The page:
class Category ~> => HasInitialObject (~>) whereSource

Associated Types

type InitialObject (~>) :: *Source

Instances

 HasInitialObject (->) Any empty data type is an initial object in `Hask`. HasInitialObject Cat The empty category is the initial object in `Cat`. HasInitialObject Boolean False is the initial object in the Boolean category. HasInitialObject Omega `Z` (zero) is the initial object of omega. HasInitialObject (Peano (->)) The natural numbers are the initial object for the `Peano` category. (HasInitialObject c1, HasInitialObject c2) => HasInitialObject (:**: c1 c2) The initial object of the product of 2 categories is the product of their initial objects. (Category c, HasInitialObject d) => HasInitialObject (Nat c d) The constant functor to the initial object is itself the initial object in its functor category. Functor f => HasInitialObject (Dialg (EndoHask f) (Id (->))) `FixF` provides the initial F-algebra for endofunctors in Hask. HasInitialObject (Dialg (Tuple1 (->) (->) ()) (DiagProd (->))) The category for defining the natural numbers and primitive recursion can be described as `Dialg(F,G)`, with `F(A)=<1,A>` and `G(A)=`.

## Limits of type Pair

type family BinaryProduct (~>) x y :: *Source

class Category ~> => HasBinaryProducts (~>) whereSource

Methods

proj1 :: Obj ~> x -> Obj ~> y -> BinaryProduct ~> x y ~> xSource

proj2 :: Obj ~> x -> Obj ~> y -> BinaryProduct ~> x y ~> ySource

(&&&) :: (a ~> x) -> (a ~> y) -> a ~> BinaryProduct ~> x ySource

(***) :: (a1 ~> b1) -> (a2 ~> b2) -> BinaryProduct ~> a1 a2 ~> BinaryProduct ~> b1 b2Source

Instances

 HasBinaryProducts (->) The tuple is the binary product in `Hask`. HasBinaryProducts Cat The product of categories '(:**:)' is the binary product in `Cat`. HasBinaryProducts Boolean Conjunction is the binary product in the Boolean category. HasBinaryProducts Omega The product in omega is the minimum. (HasBinaryProducts c1, HasBinaryProducts c2) => HasBinaryProducts (:**: c1 c2) The binary product of the product of 2 categories is the product of their binary products. (Category c, HasBinaryProducts d) => HasBinaryProducts (Nat c d) The functor product '(:*:)' is the binary product in functor categories.

data ProductFunctor (~>) Source

Constructors

 ProductFunctor

Instances

 HasBinaryProducts ~> => Functor (ProductFunctor ~>) Binary product as a bifunctor. (HasTerminalObject ~>, HasBinaryProducts ~>) => TensorProduct (ProductFunctor ~>) If a category has all products, then the product functor makes it a monoidal category, with the terminal object as unit.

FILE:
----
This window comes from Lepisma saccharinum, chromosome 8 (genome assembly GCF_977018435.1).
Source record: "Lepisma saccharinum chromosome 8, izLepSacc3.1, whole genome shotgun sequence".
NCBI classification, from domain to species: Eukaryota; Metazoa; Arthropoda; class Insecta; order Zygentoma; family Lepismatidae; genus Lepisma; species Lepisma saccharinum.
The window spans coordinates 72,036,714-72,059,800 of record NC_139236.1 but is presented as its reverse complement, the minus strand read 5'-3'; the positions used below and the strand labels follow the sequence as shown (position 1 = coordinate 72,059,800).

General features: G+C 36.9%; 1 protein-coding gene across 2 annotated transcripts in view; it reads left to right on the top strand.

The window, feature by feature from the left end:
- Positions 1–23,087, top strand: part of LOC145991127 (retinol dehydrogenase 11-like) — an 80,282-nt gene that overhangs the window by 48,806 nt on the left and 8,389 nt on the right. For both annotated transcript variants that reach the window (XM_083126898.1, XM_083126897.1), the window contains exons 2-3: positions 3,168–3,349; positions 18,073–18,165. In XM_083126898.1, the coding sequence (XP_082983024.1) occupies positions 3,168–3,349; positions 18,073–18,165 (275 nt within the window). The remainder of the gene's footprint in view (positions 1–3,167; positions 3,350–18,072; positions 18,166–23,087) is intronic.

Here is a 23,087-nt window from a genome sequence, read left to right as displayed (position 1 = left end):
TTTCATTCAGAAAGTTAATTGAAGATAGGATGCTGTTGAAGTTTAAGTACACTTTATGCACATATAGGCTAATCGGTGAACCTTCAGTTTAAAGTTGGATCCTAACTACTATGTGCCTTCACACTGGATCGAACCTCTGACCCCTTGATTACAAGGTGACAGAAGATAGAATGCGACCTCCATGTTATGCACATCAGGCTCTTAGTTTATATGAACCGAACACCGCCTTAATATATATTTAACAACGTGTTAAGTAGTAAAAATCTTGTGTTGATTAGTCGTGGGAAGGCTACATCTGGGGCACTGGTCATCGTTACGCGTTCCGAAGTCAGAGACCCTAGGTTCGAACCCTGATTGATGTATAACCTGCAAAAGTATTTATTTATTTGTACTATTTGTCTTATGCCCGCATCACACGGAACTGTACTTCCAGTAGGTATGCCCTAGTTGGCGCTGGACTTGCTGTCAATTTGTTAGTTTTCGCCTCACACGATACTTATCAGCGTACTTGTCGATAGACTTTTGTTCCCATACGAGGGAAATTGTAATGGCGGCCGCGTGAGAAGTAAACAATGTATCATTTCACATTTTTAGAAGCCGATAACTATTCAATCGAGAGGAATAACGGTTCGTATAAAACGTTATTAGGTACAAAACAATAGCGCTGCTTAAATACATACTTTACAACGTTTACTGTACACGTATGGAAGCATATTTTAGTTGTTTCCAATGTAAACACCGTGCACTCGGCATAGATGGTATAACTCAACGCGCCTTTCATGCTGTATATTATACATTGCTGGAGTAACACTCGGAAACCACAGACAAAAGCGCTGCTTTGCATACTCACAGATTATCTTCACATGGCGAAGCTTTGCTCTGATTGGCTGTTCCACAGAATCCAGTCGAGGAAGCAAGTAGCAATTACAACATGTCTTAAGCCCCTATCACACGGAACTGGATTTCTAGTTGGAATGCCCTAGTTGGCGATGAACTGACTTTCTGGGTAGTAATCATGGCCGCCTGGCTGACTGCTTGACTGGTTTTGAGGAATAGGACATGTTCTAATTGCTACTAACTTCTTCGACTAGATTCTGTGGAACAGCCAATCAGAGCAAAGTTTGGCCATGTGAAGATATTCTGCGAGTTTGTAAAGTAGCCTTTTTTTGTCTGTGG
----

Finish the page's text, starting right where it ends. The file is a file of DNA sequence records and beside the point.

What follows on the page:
data p :*: q whereSource

Constructors

 :*: :: (Functor p, Functor q, Dom p ~ Dom q, Cod p ~ ~>, Cod q ~ ~>, HasBinaryProducts ~>) => p -> q -> p :*: q

Instances

 (Category (Dom p), Category (Cod p)) => Functor (:*: p q) The product of two functors, passing the same object to both functors and taking the product of the results.

type family BinaryCoproduct (~>) x y :: *Source

class Category ~> => HasBinaryCoproducts (~>) whereSource

Methods

inj1 :: Obj ~> x -> Obj ~> y -> x ~> BinaryCoproduct ~> x ySource

inj2 :: Obj ~> x -> Obj ~> y -> y ~> BinaryCoproduct ~> x ySource

(|||) :: (x ~> a) -> (y ~> a) -> BinaryCoproduct ~> x y ~> aSource

(+++) :: (a1 ~> b1) -> (a2 ~> b2) -> BinaryCoproduct ~> a1 a2 ~> BinaryCoproduct ~> b1 b2Source

Instances

 HasBinaryCoproducts (->) `Either` is the coproduct in `Hask`. HasBinaryCoproducts Cat The coproduct of categories '(:++:)' is the binary coproduct in `Cat`. HasBinaryCoproducts Boolean Disjunction is the binary coproduct in the Boolean category. HasBinaryCoproducts Omega The coproduct in omega is the maximum. (HasBinaryCoproducts c1, HasBinaryCoproducts c2) => HasBinaryCoproducts (:**: c1 c2) The binary coproduct of the product of 2 categories is the product of their binary coproducts. (Category c, HasBinaryCoproducts d) => HasBinaryCoproducts (Nat c d) The functor coproduct '(:+:)' is the binary coproduct in functor categories.

data CoproductFunctor (~>) Source

Constructors

 CoproductFunctor

Instances

 HasBinaryCoproducts ~> => Functor (CoproductFunctor ~>) Binary coproduct as a bifunctor. (HasInitialObject ~>, HasBinaryCoproducts ~>) => TensorProduct (CoproductFunctor ~>) If a category has all coproducts, then the coproduct functor makes it a monoidal category, with the initial object as unit.

data p :+: q whereSource

Constructors

 :+: :: (Functor p, Functor q, Dom p ~ Dom q, Cod p ~ ~>, Cod q ~ ~>, HasBinaryCoproducts ~>) => p -> q -> p :+: q

Instances

 (Category (Dom p), Category (Cod p)) => Functor (:+: p q) The coproduct of two functors, passing the same object to both functors and taking the coproduct of the results.